TIP – Make sure you use a D-esser on both the vocal and high hats or cymbals if they are a bit harsh. This will help you add air to a mix with out becoming to...
Do you ever struggle with getting a good, solid, consistent bass sound in your mix? Do your mixes always sound either too boomy or too thin, or do they simply not cut through the mix and sit well in the track right?
We have all had this issue at one time or another and I have a few tips I have picked up along the way and they have really helped me, so I want to pass them along to you.
1. Use Small Amounts of Distortion or Chorus - Most times people record bass by simply plugging straight into an interface directly and they don’t use an amp. Or they use an amp and the tone is rather clean. One way to make that bass “pop” is to add a little of distortion to grit things up. Not too much, keep it barely audible and you will be surprised how much this helps. Another thing you can try is adding a pinch of chorus to the bass track. Again, keep it subtle. Too much will make the bass sound too wobbly.
2. Spend Time Playing with the Attack Settings on the...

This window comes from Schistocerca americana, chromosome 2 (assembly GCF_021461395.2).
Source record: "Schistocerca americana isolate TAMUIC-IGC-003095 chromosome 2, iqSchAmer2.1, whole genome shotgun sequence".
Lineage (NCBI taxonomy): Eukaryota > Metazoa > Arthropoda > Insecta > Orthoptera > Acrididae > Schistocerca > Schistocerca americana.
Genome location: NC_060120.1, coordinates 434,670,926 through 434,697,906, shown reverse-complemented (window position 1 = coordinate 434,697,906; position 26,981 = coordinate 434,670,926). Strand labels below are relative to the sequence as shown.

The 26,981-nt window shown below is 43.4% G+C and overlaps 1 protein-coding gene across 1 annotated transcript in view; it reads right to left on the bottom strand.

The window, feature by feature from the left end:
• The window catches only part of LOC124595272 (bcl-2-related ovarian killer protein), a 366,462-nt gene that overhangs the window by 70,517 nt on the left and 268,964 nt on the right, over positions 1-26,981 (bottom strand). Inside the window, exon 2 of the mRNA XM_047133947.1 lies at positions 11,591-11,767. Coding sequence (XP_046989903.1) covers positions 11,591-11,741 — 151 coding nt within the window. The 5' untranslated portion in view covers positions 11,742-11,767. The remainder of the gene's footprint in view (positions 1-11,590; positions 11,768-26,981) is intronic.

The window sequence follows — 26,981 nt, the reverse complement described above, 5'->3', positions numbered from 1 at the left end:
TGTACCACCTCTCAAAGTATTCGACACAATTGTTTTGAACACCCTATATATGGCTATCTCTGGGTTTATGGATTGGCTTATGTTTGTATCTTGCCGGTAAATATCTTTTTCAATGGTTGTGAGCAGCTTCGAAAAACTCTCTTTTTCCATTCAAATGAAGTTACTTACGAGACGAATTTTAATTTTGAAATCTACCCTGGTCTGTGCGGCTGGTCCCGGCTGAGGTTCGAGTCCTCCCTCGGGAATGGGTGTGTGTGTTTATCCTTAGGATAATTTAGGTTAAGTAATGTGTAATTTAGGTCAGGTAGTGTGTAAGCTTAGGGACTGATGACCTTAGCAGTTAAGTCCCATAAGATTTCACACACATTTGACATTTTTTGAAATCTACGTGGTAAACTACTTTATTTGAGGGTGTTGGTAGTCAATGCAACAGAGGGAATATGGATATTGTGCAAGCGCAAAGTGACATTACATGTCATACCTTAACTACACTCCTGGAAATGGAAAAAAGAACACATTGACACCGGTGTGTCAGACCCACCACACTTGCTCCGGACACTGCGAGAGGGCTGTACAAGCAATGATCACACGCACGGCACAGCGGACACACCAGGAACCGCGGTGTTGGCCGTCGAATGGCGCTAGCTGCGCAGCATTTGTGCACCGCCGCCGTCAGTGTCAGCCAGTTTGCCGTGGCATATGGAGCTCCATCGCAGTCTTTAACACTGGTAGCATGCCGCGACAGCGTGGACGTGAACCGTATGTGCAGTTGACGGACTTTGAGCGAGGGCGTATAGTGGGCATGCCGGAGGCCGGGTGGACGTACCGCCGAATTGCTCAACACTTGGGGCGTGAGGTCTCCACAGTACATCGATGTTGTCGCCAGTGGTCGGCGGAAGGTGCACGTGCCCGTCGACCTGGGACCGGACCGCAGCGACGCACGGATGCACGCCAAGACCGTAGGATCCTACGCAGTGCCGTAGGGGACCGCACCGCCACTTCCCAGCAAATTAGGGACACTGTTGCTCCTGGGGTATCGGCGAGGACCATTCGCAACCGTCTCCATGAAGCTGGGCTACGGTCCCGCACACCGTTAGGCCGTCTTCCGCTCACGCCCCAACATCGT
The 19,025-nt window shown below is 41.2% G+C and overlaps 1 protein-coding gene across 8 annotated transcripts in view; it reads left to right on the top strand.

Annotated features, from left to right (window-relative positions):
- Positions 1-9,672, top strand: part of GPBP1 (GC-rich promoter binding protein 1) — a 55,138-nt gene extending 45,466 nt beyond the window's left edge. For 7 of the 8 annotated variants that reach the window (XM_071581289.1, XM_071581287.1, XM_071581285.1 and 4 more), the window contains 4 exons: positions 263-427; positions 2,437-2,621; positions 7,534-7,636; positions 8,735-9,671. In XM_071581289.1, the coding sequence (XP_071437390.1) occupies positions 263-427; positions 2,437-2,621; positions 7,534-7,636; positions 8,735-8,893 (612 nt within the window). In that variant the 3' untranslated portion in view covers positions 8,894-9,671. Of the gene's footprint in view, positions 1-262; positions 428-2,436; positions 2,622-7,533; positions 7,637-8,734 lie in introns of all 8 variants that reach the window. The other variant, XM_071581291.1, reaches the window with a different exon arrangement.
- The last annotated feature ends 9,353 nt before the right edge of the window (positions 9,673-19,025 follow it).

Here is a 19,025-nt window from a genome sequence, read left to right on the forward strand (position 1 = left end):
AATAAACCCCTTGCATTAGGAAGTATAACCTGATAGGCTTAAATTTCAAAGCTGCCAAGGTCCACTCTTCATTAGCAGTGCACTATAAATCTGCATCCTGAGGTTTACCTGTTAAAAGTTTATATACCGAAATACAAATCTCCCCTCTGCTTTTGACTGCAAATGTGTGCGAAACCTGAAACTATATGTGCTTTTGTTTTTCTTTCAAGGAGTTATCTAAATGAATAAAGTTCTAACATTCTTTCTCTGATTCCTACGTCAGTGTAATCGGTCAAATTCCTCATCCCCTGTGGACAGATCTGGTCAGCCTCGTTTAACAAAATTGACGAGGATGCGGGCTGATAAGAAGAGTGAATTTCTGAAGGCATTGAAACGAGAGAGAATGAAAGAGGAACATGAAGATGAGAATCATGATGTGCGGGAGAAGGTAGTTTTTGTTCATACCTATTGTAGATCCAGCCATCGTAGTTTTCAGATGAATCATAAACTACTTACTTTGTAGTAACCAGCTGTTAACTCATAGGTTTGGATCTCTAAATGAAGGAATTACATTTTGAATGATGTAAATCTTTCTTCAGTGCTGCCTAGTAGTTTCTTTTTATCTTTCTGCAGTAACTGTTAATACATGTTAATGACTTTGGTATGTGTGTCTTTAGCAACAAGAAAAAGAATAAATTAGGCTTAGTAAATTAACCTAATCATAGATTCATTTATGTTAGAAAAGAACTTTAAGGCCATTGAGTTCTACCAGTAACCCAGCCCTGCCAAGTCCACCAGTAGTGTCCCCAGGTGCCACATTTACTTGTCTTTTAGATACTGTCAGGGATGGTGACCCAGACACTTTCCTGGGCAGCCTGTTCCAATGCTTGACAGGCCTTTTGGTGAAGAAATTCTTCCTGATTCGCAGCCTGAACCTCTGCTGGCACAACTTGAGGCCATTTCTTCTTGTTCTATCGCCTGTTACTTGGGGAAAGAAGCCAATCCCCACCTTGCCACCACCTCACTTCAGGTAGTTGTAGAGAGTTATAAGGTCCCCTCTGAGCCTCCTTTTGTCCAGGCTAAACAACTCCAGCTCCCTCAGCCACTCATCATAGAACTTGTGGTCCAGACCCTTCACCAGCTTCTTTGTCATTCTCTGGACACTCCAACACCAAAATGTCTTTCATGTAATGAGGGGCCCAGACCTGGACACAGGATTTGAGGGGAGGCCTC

Hello once again. I hope everyone is finding the last couple of posts regarding starting your very own professional home recording studio useful. What do I mean by professional? Well are you taking in clients and producing great products and making money in the process? Then to me, you are considered a professional.
Anyway, this time I want to take a quick break from our last discussion and answer a question I received in an e-mail the other day. I thought this would be a perfect tip for the very beginner as it pertains to mixing. The question was.....
“How do I go about starting my mix? What should I do first? Do you have a standard process you follow before getting into processing individual tracks?” Any help would be really appreciated. Thanks – Alan
Well thank you Alan for your question and as a matter of fact, yes I do have a 5-step process I do to start of each and every mix and here it is…..
1.) Create a new song or project in my DAW and open my...
I listen to a lot of my student's mixes after the have taken once of my MADE EASY courses and have found that several of the mixes have a bit of “mud” in the low / low mid range. When I hear this I wonder if they checked their mix in mono before the final print.